When Uber let go of thousands of workers as part of pandemic-related layoffs earlier this year, it led to a decline in overall Black representation within its workforce, the company said in its annual diversity report on Friday.
Earlier this year, Uber cut about 25% of its workforce, or roughly 6,700 employees, as it grappled with the drastic decline in its ride-hail business due to the coronavirus. Those layoffs included thousands of its customer support employees, which resulted in a noticeable dent in Black representation at Uber, underscoring how the diverse team helped buoy the company's overall metric.
Uber reported a 1.8% decline in Black representation, which now makes up 7.5% of its overall US workforce, down from 9.3% in 2019.
"Despite the continued progress we have made in increasing the diversity of our leadership, we're not proud of the impact that this year's reorganization has had on some of our workforce representation," said Uber's chief diversity officer Bo Young Lee in a statement to CNN Business. "We know we must always work to do better and remain laser focused on becoming an anti-racist company and a champion for equity."
Uber said it took measures to mitigate bias in its downsizing efforts, noting that it had external counsel conduct an analysis based on protected classes as part of the process. When asked by CNN Business, it declined to provide a racial or gender breakdown of the layoffs.
The company reported some modest progress in other areas, posting that representation of women and people from underrepresented racial groups in leadership roles has increased. Women in leadership rose to 32.4%, up from 28% one year prior, in Uber's global workforce; Black leadership in the US is up to 4.1% from 3.3% -- a step in the right direction towards the company's recently announced goal to double representation in this area by 2025. Hispanic/Latinx leadership is also up to 3.8% from 2.7%.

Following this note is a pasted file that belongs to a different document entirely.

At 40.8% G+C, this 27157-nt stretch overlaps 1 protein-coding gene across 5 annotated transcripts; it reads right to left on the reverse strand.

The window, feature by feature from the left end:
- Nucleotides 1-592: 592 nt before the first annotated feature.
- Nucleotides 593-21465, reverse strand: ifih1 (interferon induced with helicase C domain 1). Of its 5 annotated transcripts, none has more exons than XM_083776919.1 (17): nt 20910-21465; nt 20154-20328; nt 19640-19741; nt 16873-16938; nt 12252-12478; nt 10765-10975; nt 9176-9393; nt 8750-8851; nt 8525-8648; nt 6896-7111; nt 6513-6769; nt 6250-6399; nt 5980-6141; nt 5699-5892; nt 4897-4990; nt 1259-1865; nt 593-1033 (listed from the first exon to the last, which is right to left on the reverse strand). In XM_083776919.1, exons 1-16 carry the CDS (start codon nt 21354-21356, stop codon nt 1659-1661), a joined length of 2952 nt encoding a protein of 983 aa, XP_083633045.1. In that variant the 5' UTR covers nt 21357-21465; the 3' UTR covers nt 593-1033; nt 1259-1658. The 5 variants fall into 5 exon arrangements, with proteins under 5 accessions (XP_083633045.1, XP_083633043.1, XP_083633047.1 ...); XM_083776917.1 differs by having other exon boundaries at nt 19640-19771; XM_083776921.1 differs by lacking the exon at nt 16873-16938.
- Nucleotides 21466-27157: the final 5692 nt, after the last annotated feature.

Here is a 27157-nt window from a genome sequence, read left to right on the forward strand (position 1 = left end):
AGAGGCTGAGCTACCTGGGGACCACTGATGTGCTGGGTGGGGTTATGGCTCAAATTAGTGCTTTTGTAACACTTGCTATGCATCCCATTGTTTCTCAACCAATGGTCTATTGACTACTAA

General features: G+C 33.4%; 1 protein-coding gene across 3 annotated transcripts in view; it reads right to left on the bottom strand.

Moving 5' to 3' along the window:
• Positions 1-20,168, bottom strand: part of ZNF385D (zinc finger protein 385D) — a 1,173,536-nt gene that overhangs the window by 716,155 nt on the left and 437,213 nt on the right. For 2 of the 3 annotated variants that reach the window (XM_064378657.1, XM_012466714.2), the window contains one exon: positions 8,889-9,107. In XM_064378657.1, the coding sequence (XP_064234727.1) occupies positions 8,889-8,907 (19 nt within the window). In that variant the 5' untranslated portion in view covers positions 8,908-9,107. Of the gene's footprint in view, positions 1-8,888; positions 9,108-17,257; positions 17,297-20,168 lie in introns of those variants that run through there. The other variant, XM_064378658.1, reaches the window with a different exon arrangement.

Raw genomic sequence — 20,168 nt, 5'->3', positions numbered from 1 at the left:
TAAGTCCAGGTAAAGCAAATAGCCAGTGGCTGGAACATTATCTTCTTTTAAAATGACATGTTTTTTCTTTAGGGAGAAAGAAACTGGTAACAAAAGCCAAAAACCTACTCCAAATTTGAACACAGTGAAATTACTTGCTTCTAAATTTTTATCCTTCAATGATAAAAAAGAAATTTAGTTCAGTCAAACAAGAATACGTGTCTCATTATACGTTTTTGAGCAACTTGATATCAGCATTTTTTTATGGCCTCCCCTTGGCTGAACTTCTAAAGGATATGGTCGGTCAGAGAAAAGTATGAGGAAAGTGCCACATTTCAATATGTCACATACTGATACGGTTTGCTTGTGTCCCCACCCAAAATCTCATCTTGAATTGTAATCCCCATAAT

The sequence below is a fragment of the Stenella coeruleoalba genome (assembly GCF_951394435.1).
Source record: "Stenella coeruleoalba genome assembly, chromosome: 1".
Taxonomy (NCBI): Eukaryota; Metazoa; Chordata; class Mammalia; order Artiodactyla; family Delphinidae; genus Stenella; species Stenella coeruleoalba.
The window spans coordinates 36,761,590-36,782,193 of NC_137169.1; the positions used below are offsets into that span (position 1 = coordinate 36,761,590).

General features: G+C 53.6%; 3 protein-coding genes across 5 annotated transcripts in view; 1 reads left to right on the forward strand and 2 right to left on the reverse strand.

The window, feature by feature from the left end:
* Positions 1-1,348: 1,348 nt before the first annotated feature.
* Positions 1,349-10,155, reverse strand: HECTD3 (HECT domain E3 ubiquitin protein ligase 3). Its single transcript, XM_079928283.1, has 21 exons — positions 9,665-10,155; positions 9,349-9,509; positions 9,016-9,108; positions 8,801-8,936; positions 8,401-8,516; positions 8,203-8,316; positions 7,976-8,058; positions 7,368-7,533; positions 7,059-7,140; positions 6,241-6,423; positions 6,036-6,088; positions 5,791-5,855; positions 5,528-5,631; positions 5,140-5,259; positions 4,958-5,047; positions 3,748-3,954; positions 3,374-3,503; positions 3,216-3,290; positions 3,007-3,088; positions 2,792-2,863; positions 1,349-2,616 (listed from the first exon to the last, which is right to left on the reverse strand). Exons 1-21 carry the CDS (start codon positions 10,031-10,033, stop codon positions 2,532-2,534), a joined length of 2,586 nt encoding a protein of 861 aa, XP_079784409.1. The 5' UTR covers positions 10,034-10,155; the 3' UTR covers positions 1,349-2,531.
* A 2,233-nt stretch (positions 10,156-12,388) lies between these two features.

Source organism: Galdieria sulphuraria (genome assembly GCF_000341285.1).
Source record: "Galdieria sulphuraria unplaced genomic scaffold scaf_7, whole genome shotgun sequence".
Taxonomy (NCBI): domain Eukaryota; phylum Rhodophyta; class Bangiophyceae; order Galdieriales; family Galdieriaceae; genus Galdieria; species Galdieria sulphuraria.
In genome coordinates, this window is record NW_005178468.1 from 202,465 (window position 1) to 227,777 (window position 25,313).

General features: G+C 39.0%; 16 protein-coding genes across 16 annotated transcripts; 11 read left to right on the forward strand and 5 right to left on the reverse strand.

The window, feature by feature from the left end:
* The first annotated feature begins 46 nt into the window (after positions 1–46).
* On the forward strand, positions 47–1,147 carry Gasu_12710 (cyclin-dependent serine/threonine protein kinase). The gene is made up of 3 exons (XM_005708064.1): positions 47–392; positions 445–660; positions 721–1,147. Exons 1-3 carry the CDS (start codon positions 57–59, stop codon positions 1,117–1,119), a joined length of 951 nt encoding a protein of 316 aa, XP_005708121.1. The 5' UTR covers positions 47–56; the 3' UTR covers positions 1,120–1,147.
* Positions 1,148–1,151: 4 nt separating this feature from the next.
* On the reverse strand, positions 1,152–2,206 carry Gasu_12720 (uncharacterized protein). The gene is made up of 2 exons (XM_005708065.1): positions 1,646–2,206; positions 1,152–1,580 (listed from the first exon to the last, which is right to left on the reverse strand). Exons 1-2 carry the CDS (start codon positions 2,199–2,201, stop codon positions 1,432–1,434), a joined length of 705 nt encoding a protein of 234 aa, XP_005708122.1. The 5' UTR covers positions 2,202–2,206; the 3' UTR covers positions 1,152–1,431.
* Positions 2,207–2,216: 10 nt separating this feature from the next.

Six years ago, a wave of tech companies began providing data on the diversity of their workforces. The information, which had previously been kept closely guarded, was released after increased pressure for transparency.
Uber's first report came in 2017, at a time when the company's culture and treatment of female employees was in the spotlight after former female engineer, Susan Fowler, alleged sexism and harassment at the company. Uber's demographics fared better in some cases compared to other tech firms and that continues to be the case: In its 2017 report, 36% of Uber's global workforce were women, compared to 33% of Facebook's. In 2020, women make up 40.3% at Uber; 37% at Facebook, for example. Facebook's Black representation is at 3.9%.
However, Uber said white men continue to make up the largest percentage of its employee population (29.7% in 2020, compared to 30.1% in 2019), and that's especially true in leadership roles, tech roles, and tech leadership roles. It still has no Black or Hispanic/Latinx women in tech leadership positions. The company said it is focused on increasing women in leadership roles and its overall representation of Black and Hispanic/Latinx employees.
Uber said it delayed the release of its diversity report (last year, it made it public in July) in order to give "a transparent and accurate picture" of the company after the layoffs. Amid a broader focus on racial justice across the country, Uber announced this summer several commitments it would make towards becoming a more "anti-racist" company, including its benchmark on Black representation in leadership.
It also launched a marketing campaign that included billboards in select cities that read "If you tolerate racism, delete Uber," which caught flak, in part, due to the company's policy of treating drivers as independent contractors rather than employees. The campaign came as the company was ramping up its fight in California to pass a ballot measure, Proposition 22 or Prop 22, that would allow it to classify its drivers as independent contractors with some benefit concessions rather than employees with the full suite of benefit protections under the law.
Prop 22, which voters passed on Election Day, "poses a singular risk to people of color," according to the National Employment Law Project. The company maintains that the vast majority of drivers want to remain independent contractors. Because drivers are not employees they are not included in its diversity report.